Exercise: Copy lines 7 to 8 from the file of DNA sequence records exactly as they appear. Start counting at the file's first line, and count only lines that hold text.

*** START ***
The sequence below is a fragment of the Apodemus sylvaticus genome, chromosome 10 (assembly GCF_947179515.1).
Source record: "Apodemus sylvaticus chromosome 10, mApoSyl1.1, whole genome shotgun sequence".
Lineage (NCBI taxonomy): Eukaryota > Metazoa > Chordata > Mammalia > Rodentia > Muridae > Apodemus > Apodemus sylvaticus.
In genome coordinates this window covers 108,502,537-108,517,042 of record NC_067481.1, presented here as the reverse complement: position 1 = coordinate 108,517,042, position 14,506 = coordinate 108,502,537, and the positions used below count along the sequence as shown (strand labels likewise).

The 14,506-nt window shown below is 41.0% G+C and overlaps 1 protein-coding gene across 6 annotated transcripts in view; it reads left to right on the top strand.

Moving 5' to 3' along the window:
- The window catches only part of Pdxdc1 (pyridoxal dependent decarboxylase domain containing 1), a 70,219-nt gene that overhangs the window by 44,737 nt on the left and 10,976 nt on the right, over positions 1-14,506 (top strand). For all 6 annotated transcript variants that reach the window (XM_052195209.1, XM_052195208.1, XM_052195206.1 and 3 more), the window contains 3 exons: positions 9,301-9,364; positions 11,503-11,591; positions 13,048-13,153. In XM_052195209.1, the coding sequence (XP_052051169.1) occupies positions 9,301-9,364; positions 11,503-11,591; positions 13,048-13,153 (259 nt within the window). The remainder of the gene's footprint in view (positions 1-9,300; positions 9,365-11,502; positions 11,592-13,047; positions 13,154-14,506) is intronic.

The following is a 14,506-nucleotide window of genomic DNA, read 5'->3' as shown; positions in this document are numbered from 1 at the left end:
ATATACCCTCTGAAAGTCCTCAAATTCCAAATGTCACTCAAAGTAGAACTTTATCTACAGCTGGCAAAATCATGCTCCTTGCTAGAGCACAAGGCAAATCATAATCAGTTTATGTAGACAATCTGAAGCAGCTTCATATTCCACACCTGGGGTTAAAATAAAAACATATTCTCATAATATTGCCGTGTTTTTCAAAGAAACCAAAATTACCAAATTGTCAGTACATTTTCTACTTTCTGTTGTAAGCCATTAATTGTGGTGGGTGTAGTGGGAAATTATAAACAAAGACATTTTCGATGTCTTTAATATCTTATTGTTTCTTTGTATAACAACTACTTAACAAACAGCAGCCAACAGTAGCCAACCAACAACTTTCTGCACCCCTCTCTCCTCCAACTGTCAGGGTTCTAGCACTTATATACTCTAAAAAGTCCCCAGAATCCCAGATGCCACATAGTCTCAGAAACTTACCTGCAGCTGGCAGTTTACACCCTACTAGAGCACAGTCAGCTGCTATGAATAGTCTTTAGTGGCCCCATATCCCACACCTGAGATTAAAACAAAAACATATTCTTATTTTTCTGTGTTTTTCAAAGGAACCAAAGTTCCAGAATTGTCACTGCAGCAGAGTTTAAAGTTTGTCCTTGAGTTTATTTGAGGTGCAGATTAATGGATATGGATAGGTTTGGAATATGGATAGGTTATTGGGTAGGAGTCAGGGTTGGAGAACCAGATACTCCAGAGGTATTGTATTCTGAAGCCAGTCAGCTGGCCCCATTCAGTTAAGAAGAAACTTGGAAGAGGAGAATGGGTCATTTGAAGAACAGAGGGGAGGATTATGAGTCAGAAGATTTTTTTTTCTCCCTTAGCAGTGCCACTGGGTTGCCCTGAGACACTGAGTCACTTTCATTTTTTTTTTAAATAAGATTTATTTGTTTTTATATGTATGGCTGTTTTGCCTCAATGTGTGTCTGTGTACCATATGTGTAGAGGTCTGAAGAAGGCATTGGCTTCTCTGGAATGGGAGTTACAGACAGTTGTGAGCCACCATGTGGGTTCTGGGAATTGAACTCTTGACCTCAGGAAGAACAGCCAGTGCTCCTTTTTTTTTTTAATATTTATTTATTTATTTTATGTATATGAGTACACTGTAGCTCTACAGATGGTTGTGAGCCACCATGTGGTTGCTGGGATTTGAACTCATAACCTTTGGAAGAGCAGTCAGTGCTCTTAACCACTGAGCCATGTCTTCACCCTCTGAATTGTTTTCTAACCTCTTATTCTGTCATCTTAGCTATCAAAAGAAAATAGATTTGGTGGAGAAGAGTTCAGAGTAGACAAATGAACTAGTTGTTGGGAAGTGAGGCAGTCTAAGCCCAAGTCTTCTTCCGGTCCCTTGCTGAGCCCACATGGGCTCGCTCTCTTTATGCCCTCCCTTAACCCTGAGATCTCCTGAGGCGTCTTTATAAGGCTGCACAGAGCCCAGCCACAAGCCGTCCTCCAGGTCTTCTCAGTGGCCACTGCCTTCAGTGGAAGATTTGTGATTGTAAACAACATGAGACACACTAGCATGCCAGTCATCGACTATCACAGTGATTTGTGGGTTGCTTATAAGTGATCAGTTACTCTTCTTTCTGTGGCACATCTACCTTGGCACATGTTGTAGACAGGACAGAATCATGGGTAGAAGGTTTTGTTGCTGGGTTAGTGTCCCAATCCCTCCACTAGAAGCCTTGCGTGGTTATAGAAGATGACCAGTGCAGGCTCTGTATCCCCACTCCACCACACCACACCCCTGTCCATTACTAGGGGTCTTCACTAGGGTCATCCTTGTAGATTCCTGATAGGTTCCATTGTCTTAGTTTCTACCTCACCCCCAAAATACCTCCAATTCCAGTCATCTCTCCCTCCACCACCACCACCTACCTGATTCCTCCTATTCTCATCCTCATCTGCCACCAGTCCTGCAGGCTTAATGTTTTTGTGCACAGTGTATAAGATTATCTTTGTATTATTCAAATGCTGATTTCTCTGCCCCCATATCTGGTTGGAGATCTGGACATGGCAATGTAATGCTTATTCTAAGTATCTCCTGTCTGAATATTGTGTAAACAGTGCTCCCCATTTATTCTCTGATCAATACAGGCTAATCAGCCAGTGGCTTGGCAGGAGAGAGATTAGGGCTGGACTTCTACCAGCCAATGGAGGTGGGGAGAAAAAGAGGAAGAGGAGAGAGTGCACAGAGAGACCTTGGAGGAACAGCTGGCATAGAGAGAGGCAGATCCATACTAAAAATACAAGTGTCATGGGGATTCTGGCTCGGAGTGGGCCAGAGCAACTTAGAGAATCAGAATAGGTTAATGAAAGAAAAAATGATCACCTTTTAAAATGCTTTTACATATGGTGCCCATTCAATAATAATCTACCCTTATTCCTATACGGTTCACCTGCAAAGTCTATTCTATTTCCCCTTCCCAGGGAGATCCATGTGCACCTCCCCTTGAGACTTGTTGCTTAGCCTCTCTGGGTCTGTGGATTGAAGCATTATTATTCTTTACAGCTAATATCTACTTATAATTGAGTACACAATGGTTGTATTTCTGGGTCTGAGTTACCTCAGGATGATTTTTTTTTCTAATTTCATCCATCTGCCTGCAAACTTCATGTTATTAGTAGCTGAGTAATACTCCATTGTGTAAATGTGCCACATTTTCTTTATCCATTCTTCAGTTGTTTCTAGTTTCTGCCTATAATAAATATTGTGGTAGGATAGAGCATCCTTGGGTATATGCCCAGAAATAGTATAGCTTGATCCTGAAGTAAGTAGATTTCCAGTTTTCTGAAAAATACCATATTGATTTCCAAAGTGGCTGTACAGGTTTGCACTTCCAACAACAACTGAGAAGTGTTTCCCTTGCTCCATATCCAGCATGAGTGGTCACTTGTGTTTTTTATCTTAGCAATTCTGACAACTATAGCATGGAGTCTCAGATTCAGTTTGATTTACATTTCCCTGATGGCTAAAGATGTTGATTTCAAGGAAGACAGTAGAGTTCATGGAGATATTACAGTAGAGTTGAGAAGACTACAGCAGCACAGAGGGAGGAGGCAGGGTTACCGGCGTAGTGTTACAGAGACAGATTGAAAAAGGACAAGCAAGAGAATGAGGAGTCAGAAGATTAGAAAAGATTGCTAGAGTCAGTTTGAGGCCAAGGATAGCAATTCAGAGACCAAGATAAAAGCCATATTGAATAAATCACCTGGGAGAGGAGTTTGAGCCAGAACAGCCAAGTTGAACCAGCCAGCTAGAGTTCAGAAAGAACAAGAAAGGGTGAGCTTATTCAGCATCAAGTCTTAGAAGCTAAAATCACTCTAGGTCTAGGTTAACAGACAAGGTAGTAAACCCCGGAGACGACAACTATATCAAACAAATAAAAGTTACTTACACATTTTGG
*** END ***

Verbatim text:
- The window catches only part of Pdxdc1 (pyridoxal dependent decarboxylase domain containing 1), a 70,219-nt gene that overhangs the window by 44,737 nt on the left and 10,976 nt on the right, over positions 1-14,506 (top strand). For all 6 annotated transcript variants that reach the window (XM_052195209.1, XM_052195208.1, XM_052195206.1 and 3 more), the window contains 3 exons: positions 9,301-9,364; positions 11,503-11,591; positions 13,048-13,153. In XM_052195209.1, the coding sequence (XP_052051169.1) occupies positions 9,301-9,364; positions 11,503-11,591; positions 13,048-13,153 (259 nt within the window). The remainder of the gene's footprint in view (positions 1-9,300; positions 9,365-11,502; positions 11,592-13,047; positions 13,154-14,506) is intronic.

The following is a 14,506-nucleotide window of genomic DNA, read 5'->3' as shown; positions in this document are numbered from 1 at the left end: